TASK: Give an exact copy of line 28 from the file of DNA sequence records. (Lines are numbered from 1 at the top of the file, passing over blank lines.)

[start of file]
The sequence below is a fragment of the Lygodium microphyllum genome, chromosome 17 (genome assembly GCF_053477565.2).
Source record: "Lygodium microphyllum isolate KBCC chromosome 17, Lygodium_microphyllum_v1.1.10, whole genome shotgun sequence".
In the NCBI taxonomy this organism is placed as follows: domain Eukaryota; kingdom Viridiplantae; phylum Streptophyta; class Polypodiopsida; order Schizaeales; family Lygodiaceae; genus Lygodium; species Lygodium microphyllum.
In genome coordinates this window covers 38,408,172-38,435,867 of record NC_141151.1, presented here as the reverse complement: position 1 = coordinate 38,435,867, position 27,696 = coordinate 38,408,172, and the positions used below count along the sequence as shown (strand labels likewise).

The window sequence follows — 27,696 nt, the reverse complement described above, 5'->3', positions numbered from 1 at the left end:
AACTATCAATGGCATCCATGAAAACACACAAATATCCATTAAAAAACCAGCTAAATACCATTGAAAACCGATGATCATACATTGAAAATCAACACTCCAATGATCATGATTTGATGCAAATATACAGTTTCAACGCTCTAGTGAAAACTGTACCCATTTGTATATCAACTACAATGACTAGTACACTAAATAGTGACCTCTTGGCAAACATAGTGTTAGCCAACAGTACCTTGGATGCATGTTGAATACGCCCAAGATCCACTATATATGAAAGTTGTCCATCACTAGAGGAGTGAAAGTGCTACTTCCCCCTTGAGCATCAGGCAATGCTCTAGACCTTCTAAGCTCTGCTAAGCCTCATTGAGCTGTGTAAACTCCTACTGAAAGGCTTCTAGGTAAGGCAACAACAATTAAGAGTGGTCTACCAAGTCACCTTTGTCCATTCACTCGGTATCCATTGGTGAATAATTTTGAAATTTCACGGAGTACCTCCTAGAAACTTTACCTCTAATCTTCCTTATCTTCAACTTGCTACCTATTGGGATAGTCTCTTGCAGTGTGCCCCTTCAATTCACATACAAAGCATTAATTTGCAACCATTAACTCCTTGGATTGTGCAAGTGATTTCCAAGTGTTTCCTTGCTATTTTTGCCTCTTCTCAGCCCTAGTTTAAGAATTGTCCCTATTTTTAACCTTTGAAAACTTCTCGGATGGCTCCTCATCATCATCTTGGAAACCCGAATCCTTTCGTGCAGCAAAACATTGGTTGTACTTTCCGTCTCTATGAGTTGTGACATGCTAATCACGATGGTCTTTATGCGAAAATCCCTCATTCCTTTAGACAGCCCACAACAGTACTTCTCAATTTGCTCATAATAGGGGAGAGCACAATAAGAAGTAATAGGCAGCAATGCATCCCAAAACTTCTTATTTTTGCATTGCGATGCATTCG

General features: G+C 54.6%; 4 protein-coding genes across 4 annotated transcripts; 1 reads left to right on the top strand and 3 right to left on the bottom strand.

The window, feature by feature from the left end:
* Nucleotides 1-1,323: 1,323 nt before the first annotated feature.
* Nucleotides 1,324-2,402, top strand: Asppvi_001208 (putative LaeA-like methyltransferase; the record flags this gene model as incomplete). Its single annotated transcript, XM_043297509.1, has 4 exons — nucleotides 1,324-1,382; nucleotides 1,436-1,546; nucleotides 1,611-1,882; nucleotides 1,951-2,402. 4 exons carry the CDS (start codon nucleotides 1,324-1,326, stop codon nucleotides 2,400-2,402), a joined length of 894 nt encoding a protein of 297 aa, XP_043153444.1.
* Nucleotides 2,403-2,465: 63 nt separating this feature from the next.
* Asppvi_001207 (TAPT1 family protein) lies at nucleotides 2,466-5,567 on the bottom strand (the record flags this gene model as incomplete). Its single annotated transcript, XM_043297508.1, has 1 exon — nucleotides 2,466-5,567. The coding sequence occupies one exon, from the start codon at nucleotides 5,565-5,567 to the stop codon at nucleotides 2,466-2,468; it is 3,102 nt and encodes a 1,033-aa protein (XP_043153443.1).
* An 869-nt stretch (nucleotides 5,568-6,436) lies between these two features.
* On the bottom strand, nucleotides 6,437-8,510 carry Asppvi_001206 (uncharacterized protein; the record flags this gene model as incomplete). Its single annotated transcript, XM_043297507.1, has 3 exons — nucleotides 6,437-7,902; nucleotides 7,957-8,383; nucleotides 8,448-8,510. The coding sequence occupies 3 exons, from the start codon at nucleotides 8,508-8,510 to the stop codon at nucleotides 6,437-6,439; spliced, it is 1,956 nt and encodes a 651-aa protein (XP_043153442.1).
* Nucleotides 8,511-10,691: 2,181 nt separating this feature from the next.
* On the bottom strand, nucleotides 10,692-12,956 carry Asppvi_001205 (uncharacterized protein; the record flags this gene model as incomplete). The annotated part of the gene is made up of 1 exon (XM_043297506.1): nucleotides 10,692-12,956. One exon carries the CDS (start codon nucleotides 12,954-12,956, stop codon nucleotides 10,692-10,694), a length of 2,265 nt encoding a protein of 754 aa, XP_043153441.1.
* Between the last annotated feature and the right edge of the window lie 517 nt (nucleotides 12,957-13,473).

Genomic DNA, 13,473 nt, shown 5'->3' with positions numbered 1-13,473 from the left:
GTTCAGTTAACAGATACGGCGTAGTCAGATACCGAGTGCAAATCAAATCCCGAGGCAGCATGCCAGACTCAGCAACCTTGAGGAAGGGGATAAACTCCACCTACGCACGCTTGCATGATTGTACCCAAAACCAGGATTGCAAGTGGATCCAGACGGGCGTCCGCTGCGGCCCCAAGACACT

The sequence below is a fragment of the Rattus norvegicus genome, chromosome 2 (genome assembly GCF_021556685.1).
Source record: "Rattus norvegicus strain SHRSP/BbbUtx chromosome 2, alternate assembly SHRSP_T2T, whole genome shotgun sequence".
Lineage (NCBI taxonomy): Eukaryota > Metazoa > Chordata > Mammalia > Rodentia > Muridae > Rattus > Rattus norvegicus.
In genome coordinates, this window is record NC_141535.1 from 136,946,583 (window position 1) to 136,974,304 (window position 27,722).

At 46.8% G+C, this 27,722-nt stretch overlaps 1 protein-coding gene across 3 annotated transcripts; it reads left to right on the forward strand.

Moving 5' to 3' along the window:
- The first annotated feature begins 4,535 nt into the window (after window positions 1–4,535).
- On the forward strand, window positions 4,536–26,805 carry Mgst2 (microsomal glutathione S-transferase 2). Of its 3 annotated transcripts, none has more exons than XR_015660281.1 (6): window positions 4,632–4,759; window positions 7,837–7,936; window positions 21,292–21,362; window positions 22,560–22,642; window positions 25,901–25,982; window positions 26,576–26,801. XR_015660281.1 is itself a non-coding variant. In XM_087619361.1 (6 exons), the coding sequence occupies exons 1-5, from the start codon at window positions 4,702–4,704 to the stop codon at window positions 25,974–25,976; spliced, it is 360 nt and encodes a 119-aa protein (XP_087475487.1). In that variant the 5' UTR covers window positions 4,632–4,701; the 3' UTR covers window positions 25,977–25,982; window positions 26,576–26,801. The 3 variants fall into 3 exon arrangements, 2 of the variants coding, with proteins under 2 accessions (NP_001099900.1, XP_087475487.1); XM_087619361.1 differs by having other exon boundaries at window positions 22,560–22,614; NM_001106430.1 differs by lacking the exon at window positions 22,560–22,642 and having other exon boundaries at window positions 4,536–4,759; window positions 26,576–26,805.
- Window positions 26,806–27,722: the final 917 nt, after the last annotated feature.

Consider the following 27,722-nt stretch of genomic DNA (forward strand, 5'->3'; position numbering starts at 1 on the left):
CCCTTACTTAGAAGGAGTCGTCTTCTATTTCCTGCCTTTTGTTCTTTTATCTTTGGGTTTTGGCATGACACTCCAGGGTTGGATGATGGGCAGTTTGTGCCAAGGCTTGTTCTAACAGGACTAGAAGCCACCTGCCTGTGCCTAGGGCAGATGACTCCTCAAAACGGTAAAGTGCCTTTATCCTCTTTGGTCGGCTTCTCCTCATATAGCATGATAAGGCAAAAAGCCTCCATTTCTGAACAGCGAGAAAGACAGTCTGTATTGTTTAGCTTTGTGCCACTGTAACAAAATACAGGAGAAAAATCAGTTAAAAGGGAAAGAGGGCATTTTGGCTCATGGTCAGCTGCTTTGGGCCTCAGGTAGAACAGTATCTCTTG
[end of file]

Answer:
- Window positions 26,806–27,722: the final 917 nt, after the last annotated feature.